Our study showed that the prevalence of obesity in United States hospital discharges is 8.11 percent, with a growing trend among males and females, all races, and both rural and urban areas. In addition, while the overall low, medium, and high risk of death in obese hospitalized patients was higher than in non-obese hospitalized patients, the overall mortality in non-obese hospitalized patients was higher. Furthermore, the total mean charge, admission period, and average hospital stay were greater than in obese hospitalized patients. Interestingly, analysis showed that the risk of death in hospital among obese hospitalized patients was decreased approximately 24%, compared to non-obese inpatients. However, evidence showed that any comorbidity could increase the likelihood of hospital death among obese hospitalized patients, but uncomplicated diabetes and hypertension had protective role with regard to in-hospital mortality. Data revealed that obese hospitalized patients had the highest rates of comorbidities such as diabetes with chronic complications, uncomplicated diabetes, pulmonary circulation disorders, depression, congestive heart failure, chronic pulmonary disease, hypertension, renal failure, hypothyroidism, psychoses, and liver disease.
Although the acceleration in obesity prevalence slowed in the general United States population since 2007 (11), it has increased among hospitalized patients and is expected to rise in coming years. Consequently, we expect increased length of hospital stay and hospital costs.
Obesity is an important risk factor for mortality, associated with metabolic syndrome, type 2 diabetes mellitus, hypertension, hyperlipidemia, and certain types of cancer. In addition, numerous studies have analyzed obesity as an independent risk factor for all-cause mortality. However, few studies have compared admission disease severity, risk of dying, and mortality between obese and non-obese hospital patients. Based on the findings of our study, although the total moderate, major, and extreme likelihood of death based on admission disease severity was higher in obese individuals, in-hospital mortality was higher in non-obese patients. It is difficult to explain this result, but it might be related to little data about the relationship between obesity and chronic disease outcomes, especially among hospitalized individuals (9). Another possible explanation for this outcome is the significant weight loss that comes with progression of many severe chronic diseases associated with obesity. For example, in patients over 65 years of age, increases in severe chronic diseases are associated with increased rates of sarcopenic obesity defined by changes in body composition, such as high body fat, reduced muscle mass, and possible weight loss (12, 13). Furthermore, a previous study found obesity in hospitalized sepsis patients to be significantly associated with a 16 % decrease in mortality (14). Such findings add to the emerging evidence base about the paradox of obesity. This is an important issue for future research.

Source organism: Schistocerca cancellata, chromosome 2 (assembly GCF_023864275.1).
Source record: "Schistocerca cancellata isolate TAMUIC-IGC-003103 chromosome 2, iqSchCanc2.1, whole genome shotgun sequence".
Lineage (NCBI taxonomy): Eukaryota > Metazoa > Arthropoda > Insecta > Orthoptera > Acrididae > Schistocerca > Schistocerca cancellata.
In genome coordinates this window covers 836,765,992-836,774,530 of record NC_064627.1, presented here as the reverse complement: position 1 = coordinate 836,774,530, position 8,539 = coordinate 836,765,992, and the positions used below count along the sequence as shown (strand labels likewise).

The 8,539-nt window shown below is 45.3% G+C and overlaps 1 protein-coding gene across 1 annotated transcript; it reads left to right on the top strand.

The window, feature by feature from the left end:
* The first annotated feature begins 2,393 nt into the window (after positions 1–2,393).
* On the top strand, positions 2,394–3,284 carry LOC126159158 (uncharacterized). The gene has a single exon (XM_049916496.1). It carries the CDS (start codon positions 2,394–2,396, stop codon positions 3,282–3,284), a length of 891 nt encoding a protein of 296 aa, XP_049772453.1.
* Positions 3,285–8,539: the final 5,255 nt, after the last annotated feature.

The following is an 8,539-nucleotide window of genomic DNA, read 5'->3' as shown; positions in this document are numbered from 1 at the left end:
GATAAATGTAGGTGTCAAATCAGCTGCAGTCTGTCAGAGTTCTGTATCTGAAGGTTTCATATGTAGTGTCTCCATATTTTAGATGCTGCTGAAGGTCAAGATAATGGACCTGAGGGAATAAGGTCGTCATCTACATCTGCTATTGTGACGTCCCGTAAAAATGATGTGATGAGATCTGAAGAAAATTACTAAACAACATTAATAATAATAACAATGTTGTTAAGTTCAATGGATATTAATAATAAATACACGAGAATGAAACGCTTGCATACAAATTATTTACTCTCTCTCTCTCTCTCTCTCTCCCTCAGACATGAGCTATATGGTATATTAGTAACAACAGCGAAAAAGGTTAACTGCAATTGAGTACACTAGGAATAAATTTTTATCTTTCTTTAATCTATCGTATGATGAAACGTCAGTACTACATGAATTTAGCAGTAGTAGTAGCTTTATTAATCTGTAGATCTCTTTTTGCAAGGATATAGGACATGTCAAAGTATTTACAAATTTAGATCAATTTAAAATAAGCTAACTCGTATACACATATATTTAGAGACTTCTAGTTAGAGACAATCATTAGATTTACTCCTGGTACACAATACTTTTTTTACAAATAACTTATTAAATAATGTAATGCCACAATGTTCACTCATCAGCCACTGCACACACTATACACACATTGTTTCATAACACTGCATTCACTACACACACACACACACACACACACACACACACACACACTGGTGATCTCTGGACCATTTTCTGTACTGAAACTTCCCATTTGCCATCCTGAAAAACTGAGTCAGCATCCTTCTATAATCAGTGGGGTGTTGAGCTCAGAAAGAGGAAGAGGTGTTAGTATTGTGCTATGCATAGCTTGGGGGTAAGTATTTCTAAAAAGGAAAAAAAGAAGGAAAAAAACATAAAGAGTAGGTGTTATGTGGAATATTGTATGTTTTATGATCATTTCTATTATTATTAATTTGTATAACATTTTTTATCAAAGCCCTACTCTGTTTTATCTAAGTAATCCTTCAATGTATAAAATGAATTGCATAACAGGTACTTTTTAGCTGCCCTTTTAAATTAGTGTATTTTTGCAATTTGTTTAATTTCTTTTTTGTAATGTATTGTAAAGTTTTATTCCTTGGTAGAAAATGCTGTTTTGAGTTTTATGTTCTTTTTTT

Day-to-day expenditures of hospital care are important components for the overall budget of a health care system. The findings of our research indicate that, although the mean age of non-obese hospitalized patients was higher than that of obese patients, length of stay and mean total charges were higher among obese patients. Other studies have shown that higher BMI is associated with increased length of stay (9). Per the HCUP database, the average cost of a single hospitalization in the United States is $10,700 (9). Obesity is an important risk factor for the conditions that collectively account for more than 70% of all hospital costs (9). Furthermore, in 2004, the mean length of stay in U.S. hospitals with comorbid obesity was 4.9 days. Since that time, average length of stay has increased by more than five days, with an associated increase in cost.
Obesity-related comorbidites lead to increase mortality and health care expenditures. Our findings revealed that all studied comorbidities, with the exception of uncomplicated diabetes and hypertension, increase the probability of in-hospital death among obese hospitalized patients. Some comorbidities were particularly prevalent in obese hospitalized patients compared to non-obese patients, including diabetes, pulmonary circulation disorders, depression, congestive heart failure, chronic pulmonary disease, hypertension, renal failure, hypothyroidism, psychosis, and liver disease. These results were largely consistent with those of a recent APNA study (15) and a WV Padula study(16). This large study indicated that increasing BMI is associated with glucose intolerance, dyslipidemia, hypertension, type 2 diabetes, kidney failure, osteoarthritis, asthma, heart failure, severe mental disorders, and chronic obstructive pulmonary disease (15). Obesity complications such as depression and cardiovascular disease have also been shown to adversely affect quality of life (17) and increase both domestic health spending and medical expenses (16, 18). Greater understanding of the financial implications of obesity and its associated comorbidities could aid in developing programs and policies to curb healthcare spending.